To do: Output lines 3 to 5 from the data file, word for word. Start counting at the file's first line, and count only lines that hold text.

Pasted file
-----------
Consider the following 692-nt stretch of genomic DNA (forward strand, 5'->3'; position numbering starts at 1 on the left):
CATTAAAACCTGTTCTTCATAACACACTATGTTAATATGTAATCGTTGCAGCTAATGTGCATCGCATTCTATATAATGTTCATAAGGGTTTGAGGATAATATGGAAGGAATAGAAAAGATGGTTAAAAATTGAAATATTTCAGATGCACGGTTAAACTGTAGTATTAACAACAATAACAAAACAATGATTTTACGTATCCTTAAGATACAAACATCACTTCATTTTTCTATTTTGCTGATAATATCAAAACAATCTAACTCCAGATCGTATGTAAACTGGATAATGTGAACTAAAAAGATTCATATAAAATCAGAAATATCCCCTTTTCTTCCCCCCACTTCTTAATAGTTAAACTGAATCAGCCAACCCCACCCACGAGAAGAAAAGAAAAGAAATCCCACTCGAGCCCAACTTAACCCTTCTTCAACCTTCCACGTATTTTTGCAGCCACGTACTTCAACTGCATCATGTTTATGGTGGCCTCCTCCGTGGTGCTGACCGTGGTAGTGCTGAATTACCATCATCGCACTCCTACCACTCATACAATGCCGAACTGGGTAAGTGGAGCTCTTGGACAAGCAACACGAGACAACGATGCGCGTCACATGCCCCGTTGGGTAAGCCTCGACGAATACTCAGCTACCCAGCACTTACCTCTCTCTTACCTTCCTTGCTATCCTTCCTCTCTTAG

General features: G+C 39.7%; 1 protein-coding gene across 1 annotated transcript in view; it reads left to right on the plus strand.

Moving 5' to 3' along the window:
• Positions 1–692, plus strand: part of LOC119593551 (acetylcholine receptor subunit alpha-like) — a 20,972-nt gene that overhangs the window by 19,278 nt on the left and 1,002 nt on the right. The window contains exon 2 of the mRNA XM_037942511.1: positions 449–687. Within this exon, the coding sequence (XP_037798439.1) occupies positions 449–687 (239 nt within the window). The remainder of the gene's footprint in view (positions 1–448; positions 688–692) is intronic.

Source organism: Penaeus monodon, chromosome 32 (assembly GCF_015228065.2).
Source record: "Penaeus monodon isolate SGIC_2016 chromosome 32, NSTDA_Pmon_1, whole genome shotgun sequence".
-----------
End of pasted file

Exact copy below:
General features: G+C 39.7%; 1 protein-coding gene across 1 annotated transcript in view; it reads left to right on the plus strand.

Moving 5' to 3' along the window:
• Positions 1–692, plus strand: part of LOC119593551 (acetylcholine receptor subunit alpha-like) — a 20,972-nt gene that overhangs the window by 19,278 nt on the left and 1,002 nt on the right. The window contains exon 2 of the mRNA XM_037942511.1: positions 449–687. Within this exon, the coding sequence (XP_037798439.1) occupies positions 449–687 (239 nt within the window). The remainder of the gene's footprint in view (positions 1–448; positions 688–692) is intronic.